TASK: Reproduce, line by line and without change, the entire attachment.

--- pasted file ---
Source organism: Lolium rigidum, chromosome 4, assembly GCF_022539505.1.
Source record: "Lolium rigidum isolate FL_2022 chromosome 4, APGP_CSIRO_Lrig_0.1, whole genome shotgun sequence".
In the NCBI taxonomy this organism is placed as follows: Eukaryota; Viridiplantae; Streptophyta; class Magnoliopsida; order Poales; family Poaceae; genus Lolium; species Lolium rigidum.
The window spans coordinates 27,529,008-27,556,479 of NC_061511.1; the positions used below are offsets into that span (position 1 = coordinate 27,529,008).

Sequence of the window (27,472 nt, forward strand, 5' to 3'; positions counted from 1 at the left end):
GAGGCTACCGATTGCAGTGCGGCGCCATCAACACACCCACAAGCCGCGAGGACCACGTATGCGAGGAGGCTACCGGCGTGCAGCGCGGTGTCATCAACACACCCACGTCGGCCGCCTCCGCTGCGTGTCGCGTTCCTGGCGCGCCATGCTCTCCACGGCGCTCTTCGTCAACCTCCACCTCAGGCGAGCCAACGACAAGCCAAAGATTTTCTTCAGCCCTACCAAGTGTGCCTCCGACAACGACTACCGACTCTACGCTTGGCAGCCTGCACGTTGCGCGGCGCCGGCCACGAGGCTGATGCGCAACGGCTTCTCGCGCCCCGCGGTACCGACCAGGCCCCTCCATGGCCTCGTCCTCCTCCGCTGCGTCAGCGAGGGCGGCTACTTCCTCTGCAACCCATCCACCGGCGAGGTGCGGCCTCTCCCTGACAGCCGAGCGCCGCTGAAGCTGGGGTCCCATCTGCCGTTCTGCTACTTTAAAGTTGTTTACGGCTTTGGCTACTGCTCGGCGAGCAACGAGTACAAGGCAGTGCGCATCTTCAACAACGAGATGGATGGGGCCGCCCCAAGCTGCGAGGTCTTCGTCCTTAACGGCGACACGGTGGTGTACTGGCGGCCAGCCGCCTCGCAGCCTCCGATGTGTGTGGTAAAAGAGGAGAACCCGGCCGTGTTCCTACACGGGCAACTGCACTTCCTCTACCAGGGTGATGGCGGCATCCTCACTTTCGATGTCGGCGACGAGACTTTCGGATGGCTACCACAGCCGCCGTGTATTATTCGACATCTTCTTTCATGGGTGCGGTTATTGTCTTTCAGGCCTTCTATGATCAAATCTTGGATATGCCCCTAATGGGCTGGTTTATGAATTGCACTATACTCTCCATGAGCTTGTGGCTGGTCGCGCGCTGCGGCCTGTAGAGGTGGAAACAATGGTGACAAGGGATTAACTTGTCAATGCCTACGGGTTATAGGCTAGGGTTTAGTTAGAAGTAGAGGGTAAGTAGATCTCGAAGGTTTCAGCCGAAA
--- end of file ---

Source organism: Lolium rigidum, chromosome 4, assembly GCF_022539505.1.
Source record: "Lolium rigidum isolate FL_2022 chromosome 4, APGP_CSIRO_Lrig_0.1, whole genome shotgun sequence".
In the NCBI taxonomy this organism is placed as follows: Eukaryota; Viridiplantae; Streptophyta; class Magnoliopsida; order Poales; family Poaceae; genus Lolium; species Lolium rigidum.
The window spans coordinates 27,529,008-27,556,479 of NC_061511.1; the positions used below are offsets into that span (position 1 = coordinate 27,529,008).

Sequence of the window (27,472 nt, forward strand, 5' to 3'; positions counted from 1 at the left end):
GAGGCTACCGATTGCAGTGCGGCGCCATCAACACACCCACAAGCCGCGAGGACCACGTATGCGAGGAGGCTACCGGCGTGCAGCGCGGTGTCATCAACACACCCACGTCGGCCGCCTCCGCTGCGTGTCGCGTTCCTGGCGCGCCATGCTCTCCACGGCGCTCTTCGTCAACCTCCACCTCAGGCGAGCCAACGACAAGCCAAAGATTTTCTTCAGCCCTACCAAGTGTGCCTCCGACAACGACTACCGACTCTACGCTTGGCAGCCTGCACGTTGCGCGGCGCCGGCCACGAGGCTGATGCGCAACGGCTTCTCGCGCCCCGCGGTACCGACCAGGCCCCTCCATGGCCTCGTCCTCCTCCGCTGCGTCAGCGAGGGCGGCTACTTCCTCTGCAACCCATCCACCGGCGAGGTGCGGCCTCTCCCTGACAGCCGAGCGCCGCTGAAGCTGGGGTCCCATCTGCCGTTCTGCTACTTTAAAGTTGTTTACGGCTTTGGCTACTGCTCGGCGAGCAACGAGTACAAGGCAGTGCGCATCTTCAACAACGAGATGGATGGGGCCGCCCCAAGCTGCGAGGTCTTCGTCCTTAACGGCGACACGGTGGTGTACTGGCGGCCAGCCGCCTCGCAGCCTCCGATGTGTGTGGTAAAAGAGGAGAACCCGGCCGTGTTCCTACACGGGCAACTGCACTTCCTCTACCAGGGTGATGGCGGCATCCTCACTTTCGATGTCGGCGACGAGACTTTCGGATGGCTACCACAGCCGCCGTGTATTATTCGACATCTTCTTTCATGGGTGCGGTTATTGTCTTTCAGGCCTTCTATGATCAAATCTTGGATATGCCCCTAATGGGCTGGTTTATGAATTGCACTATACTCTCCATGAGCTTGTGGCTGGTCGCGCGCTGCGGCCTGTAGAGGTGGAAACAATGGTGACAAGGGATTAACTTGTCAATGCCTACGGGTTATAGGCTAGGGTTTAGTTAGAAGTAGAGGGTAAGTAGATCTCGAAGGTTTCAGCCGAAA